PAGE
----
Bhikkhu Bodhi eloquently describes the importance of our relationships in an essay called “Association with the Wise” (http://www.accesstoinsight.org/lib/authors/bodhi/bps-essay_26.html). Here are a couple of paragraphs from that short piece:
Contrary to certain psychological theories, the human mind is not a hermetically sealed chamber enclosing a personality unalterably shaped by biology and infantile experience. Rather, throughout life it remains a highly malleable entity continually remolding itself in response to its social interactions. Far from coming to our personal relationships with a fixed and immutable character, our regular and repeated social contacts implicate us in a constant process of psychological osmosis that offers precious opportunities for growth and transformation. Like living cells engaged in a chemical dialogue with their colleagues, our minds transmit and receive a steady barrage of messages and suggestions that may work profound changes even at levels below the threshold of awareness. …
Association with the wise becomes so crucial to spiritual development because the example and advice of a noble-minded counselor is often the decisive factor that awakens and nurtures the unfolding of our own untapped spiritual potential. The uncultivated mind harbors a vast diversity of unrealized possibilities, ranging from the depths of selfishness, egotism and aggressivity to the heights of wisdom, self-sacrifice and compassion. The task confronting us, as followers of the Dhamma, is to keep the unwholesome tendencies in check and to foster the growth of the wholesome tendencies, the qualities that lead to awakening, to freedom and purification. However, our internal tendencies do not mature and decline in a vacuum. They are subject to the constant impact of the broader environment, and among the most powerful of these influences is the company we keep, the people we look upon as teachers, advisors and friends. Such people silently speak to the hidden potentials of our own being, potentials that will either unfold or wither under their influence.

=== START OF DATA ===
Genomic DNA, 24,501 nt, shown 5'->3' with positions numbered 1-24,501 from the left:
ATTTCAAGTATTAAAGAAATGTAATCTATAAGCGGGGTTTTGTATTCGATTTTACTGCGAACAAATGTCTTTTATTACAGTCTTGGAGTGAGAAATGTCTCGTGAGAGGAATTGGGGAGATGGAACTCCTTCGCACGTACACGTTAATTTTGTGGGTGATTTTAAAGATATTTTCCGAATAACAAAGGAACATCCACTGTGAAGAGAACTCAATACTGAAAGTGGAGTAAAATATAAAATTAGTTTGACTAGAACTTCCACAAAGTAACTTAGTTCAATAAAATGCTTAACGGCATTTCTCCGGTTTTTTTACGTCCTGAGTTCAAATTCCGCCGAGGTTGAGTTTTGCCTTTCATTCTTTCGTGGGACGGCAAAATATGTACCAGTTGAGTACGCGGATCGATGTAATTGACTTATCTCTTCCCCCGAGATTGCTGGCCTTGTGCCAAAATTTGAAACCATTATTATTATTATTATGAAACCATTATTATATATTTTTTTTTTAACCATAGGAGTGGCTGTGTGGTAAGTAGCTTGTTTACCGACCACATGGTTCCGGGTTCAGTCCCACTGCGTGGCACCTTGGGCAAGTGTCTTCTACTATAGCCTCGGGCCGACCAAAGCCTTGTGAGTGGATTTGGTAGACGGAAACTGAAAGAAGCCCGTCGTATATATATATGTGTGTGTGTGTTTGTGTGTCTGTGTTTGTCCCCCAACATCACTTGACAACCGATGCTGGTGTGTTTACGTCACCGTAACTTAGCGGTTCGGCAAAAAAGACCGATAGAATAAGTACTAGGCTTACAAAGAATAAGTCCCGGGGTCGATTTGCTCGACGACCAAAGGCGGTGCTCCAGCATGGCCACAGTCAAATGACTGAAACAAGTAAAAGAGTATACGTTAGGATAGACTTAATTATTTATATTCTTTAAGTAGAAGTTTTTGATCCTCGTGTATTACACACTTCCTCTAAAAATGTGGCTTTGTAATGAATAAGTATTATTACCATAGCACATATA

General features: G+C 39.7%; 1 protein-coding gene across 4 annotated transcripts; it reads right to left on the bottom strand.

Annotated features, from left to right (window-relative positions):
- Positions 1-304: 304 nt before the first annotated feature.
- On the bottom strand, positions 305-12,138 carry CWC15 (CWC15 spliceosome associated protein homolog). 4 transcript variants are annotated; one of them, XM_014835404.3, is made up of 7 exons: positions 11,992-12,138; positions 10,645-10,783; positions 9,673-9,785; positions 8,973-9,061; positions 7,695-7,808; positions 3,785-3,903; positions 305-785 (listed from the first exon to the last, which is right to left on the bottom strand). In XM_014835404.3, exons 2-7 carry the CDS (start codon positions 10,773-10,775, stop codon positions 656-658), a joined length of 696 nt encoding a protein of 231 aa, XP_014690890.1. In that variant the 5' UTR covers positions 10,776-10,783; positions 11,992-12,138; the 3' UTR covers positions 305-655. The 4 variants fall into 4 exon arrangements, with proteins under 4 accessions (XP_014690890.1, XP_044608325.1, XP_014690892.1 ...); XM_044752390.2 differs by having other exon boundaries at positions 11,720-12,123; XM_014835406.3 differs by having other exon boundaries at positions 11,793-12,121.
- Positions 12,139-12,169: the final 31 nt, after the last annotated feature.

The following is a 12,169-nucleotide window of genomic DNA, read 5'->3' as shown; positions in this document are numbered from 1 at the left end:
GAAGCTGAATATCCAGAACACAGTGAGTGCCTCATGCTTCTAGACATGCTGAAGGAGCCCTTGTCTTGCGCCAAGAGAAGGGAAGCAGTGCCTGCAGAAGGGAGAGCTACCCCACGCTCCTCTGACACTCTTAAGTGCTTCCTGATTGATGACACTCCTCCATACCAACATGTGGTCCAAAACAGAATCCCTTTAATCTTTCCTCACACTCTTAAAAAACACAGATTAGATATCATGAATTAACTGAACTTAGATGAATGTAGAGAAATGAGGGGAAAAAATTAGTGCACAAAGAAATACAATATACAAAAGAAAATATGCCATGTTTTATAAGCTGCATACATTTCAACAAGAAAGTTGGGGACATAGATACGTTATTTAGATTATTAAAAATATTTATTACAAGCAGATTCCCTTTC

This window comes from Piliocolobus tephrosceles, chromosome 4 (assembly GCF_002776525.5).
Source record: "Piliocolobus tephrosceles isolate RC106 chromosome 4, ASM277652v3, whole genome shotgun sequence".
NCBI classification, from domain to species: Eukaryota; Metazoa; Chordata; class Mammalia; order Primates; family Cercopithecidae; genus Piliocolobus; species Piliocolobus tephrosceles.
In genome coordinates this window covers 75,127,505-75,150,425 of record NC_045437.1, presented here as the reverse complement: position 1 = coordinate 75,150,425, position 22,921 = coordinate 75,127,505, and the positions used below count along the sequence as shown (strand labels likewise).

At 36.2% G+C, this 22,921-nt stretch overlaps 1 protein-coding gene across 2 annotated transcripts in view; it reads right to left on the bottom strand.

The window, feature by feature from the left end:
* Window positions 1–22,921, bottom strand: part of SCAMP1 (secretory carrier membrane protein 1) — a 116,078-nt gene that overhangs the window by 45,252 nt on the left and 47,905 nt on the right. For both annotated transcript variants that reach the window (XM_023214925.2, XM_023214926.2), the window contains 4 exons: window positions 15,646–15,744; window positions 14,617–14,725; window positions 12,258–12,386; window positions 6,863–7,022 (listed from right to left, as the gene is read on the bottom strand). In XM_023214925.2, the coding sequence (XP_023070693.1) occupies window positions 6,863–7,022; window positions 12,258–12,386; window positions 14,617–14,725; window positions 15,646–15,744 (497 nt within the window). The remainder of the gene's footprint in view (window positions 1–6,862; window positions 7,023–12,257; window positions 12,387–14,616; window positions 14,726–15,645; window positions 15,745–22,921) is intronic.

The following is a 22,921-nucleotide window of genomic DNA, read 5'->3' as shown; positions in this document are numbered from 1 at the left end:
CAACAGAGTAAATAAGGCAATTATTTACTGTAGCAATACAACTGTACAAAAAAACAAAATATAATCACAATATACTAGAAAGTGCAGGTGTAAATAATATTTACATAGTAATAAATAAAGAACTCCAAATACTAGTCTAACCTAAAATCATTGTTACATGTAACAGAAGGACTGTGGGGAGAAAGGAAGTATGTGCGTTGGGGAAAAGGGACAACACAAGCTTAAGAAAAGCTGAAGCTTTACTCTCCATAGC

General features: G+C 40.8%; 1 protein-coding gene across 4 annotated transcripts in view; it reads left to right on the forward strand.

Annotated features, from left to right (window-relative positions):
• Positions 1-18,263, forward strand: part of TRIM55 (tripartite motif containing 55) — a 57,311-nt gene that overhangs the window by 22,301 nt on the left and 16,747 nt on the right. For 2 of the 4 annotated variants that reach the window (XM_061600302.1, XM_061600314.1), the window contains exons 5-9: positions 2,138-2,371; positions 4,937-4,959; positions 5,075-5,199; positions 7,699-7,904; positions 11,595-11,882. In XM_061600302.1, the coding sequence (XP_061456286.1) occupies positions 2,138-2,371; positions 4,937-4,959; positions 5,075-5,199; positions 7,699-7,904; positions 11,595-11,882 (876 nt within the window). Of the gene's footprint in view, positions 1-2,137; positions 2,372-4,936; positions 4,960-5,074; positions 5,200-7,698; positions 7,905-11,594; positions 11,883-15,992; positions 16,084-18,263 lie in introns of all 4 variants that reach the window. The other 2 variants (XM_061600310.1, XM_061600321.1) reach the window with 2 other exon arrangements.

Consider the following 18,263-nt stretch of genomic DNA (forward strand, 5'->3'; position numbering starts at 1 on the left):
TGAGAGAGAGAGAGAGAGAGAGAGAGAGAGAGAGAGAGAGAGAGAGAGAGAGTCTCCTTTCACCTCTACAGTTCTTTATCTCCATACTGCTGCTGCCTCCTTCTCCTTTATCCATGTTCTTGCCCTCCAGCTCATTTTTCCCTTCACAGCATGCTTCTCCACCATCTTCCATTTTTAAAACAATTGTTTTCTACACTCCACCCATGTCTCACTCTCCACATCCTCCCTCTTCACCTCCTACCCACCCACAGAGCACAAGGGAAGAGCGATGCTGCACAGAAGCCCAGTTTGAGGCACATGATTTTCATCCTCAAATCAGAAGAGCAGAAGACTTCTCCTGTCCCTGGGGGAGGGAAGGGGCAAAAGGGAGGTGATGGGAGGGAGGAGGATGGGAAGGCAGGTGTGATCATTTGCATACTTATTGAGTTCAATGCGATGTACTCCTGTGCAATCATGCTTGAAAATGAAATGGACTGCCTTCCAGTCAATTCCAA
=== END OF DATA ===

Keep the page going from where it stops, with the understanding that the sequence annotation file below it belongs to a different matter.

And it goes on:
Even if we feel like completely autonomous, independent beings, the osmosis between ourselves and our environment goes on without respite. We harbor many wholesome and unwholesome potentials, which rise up to meet stimuli similar to themselves, and which can wither if they don’t find a foothold in our hearts.
None of us is immune to the influence of the people and things around us. When I walk by a dessert display, something in me thrills to the sight. It’s rare that I’ll actually buy and eat one of those desserts, but the response is automatic and unmistakeable. I know, “This is what greed feels like.” A clear awareness of our responses can help protect us from our own selfish and harmful inclinations and help to move us in the direction of our better qualities.
We might have to look more carefully for the influences that feed our wholesome roots, as they tend to be more subtle. Anger and greed are immediately and powerfully felt whether they are our own or someone else’s. Kindness, calm, and wisdom are quieter qualities, and we might miss them if our radar is not out for them.
For now, we can examine the environment we live and move in, and imagine ways in which we can avoid or reduce harmful influences and bring closer those people and activities supportive of wholesome development. The resulting joy is a subtle but powerful and enduring feeling.